Not everyone should have a shot
I read your editorial of Thursday, June 15, 2017. Given its headline, “Outdated rule makes running for office even more difficult,” I thought I’d be reading about the State Supreme Court Nominating Convention, which one former district leader described as byzantine.
Instead, I read about a so-called “archaic” rule that candidates “are at risk of being booted off the ballot” for duplicate signatures. Well, after slipping through a gauntlet of Vanessa T. Aronson’s petitioners to enter the Stuyvesant Town gates at 18th Street and First Avenue, I ran into my upstairs neighbor who offered me a big handshake. We started talking and soon he was yelling at the petitioners.
I said, “Dude, what’s up? They’re entitled to try to get signatures.”
He wanted no part of it and I had to hold him back from going after the two of them.
I said, “What did they say? Did they demean you, or your family?”
I would have gone over to the petitioners and tried to mop it up had he given me some grist. Instead, he then turned on me while the petitioners yelled, “Go Democrats!”
I’m a former member of virtually all East Side clubs and have been threatened to get slapped while petitioning. But, I also have explained to people that Civil Court candidates are not on the NY County bench to decide abortion cases but, rather, to decide how much, say, Verizon has wronged them.
District Leader Keith Powers, however, states revealingly in your editorial that “everyone should have a shot (at running for public office).” He is categorically and without qualification wrong. Our open council seat, given the number of Democratic candidates that have little or no political currency in our district, has created a situation where the least qualified people; those on their smart phones; those that wear their pants at half-mast; those that are taking breaks; those that don’t know how to say, “Are you a registered Democrat?” in Stuyvesant Town, Tudor City or the Upper East Side, seek to get candidates on the ballot.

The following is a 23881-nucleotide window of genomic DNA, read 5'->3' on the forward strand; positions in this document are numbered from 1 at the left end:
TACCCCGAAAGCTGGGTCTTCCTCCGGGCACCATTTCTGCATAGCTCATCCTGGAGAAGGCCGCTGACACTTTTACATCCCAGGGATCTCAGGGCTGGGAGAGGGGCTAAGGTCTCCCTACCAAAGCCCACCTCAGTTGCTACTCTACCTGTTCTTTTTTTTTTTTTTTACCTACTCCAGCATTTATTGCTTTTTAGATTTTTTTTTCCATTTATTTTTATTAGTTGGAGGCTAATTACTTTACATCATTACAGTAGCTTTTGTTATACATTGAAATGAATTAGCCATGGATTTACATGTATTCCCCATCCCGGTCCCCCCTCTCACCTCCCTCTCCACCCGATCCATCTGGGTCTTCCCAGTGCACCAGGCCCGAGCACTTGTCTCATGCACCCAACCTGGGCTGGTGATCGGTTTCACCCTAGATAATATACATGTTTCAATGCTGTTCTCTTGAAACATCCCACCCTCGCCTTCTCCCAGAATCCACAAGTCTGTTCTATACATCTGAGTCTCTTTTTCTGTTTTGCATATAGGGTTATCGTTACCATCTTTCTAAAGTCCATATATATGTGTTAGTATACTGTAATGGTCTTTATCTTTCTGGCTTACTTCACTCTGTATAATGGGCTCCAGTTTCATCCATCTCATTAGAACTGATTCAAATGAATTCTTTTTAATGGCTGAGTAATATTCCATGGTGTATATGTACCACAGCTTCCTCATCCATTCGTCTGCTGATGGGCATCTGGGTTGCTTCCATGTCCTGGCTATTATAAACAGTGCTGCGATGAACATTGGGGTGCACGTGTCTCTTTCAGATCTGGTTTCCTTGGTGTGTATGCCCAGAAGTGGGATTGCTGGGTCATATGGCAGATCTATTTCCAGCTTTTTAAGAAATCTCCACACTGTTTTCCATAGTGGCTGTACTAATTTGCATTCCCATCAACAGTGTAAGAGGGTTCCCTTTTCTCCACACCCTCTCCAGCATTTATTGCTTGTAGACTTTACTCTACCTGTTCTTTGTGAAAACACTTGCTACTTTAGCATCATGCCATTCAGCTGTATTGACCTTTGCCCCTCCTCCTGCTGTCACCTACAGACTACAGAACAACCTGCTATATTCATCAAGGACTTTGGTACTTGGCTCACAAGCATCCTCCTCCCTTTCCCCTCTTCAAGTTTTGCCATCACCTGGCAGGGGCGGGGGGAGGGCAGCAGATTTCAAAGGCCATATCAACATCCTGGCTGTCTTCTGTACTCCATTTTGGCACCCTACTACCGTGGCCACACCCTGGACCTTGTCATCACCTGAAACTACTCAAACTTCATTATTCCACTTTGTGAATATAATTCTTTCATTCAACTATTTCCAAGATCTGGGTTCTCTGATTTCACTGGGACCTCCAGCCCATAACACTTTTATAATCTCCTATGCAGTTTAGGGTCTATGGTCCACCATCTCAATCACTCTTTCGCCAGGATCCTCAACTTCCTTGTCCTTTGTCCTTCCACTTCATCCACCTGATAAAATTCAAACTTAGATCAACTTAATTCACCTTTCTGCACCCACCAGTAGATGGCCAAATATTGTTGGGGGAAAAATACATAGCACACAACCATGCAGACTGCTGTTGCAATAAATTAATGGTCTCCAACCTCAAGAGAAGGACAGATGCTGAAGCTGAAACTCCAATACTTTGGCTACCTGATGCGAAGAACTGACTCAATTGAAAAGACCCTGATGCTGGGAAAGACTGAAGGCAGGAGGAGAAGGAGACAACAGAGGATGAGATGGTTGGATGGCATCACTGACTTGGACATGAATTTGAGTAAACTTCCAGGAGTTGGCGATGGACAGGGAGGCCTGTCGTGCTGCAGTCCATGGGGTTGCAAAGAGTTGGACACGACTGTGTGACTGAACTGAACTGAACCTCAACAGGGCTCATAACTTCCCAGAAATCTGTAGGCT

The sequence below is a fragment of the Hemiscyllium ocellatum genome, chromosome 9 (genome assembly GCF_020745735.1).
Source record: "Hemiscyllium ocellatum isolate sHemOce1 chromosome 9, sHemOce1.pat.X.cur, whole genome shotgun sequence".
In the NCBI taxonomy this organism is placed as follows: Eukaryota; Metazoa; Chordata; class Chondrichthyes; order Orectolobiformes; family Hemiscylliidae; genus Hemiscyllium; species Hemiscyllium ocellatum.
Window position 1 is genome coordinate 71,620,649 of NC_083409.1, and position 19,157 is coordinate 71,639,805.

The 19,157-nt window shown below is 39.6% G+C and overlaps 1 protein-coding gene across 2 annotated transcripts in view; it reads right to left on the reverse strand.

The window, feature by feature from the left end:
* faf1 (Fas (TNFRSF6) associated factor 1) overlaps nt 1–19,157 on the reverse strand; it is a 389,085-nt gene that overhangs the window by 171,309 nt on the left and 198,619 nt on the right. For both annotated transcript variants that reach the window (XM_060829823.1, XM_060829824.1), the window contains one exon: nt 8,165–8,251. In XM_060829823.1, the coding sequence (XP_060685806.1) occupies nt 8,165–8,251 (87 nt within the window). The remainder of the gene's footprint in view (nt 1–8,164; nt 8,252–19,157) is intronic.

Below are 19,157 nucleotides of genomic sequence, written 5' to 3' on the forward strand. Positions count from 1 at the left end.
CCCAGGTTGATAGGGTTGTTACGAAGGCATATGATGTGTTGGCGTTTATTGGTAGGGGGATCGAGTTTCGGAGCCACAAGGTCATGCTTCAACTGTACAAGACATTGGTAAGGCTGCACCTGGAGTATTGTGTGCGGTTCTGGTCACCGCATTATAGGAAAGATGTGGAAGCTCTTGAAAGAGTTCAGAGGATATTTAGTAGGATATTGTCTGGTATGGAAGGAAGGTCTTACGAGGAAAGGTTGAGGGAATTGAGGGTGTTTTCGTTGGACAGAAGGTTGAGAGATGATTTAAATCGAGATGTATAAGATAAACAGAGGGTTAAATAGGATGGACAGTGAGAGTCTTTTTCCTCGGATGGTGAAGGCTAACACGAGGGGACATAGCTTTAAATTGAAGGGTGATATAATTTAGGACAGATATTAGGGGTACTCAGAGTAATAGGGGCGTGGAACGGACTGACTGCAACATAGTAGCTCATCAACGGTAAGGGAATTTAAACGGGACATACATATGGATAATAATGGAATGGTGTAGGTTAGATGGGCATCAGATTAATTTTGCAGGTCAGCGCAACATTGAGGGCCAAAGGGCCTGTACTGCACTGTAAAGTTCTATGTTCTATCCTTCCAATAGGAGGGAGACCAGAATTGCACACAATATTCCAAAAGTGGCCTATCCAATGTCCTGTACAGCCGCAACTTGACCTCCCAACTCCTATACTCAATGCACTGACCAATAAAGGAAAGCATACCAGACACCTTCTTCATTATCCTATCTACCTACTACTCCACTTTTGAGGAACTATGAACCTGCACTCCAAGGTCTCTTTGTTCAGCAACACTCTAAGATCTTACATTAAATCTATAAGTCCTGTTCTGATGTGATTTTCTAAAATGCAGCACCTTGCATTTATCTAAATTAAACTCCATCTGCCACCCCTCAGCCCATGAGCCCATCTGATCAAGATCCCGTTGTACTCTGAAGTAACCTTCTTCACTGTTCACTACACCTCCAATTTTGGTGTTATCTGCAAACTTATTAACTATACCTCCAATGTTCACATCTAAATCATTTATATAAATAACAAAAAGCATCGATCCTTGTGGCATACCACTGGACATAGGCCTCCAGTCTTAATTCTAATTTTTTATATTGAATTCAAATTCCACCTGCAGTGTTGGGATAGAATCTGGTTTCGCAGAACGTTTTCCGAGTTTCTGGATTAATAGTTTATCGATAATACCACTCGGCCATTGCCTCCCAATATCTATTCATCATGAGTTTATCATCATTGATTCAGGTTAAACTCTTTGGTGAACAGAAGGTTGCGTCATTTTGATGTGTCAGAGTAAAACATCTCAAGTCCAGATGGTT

In point of fact, I have not recognized one person holding a petition for any candidate. And no neighbor I have spoken to has said that they have had someone that they know from the neighborhood knock on their door to sign their candidate’s petition as I once did.
Further confusing the election process, our Democratic district leaders should be leading, not bickering. They, and their Assembly members should be deciding on one candidate from the 74th Assembly District and one from the 73rd. Not some crazy bush league sucker stuff where everyone can run.
If you’ve served a decade on the State Committee, as a district leader or club president, then you will be chosen in due course for stick-to-itiveness. Hon. Powers, instead advocates chaos. Imagine, if you will, instead of having people bombard you with green petitions while you’re on your way to the supermarket during June, people instead bombarding you with campaign materials during June, July, August and early September because “everyone should have a shot”?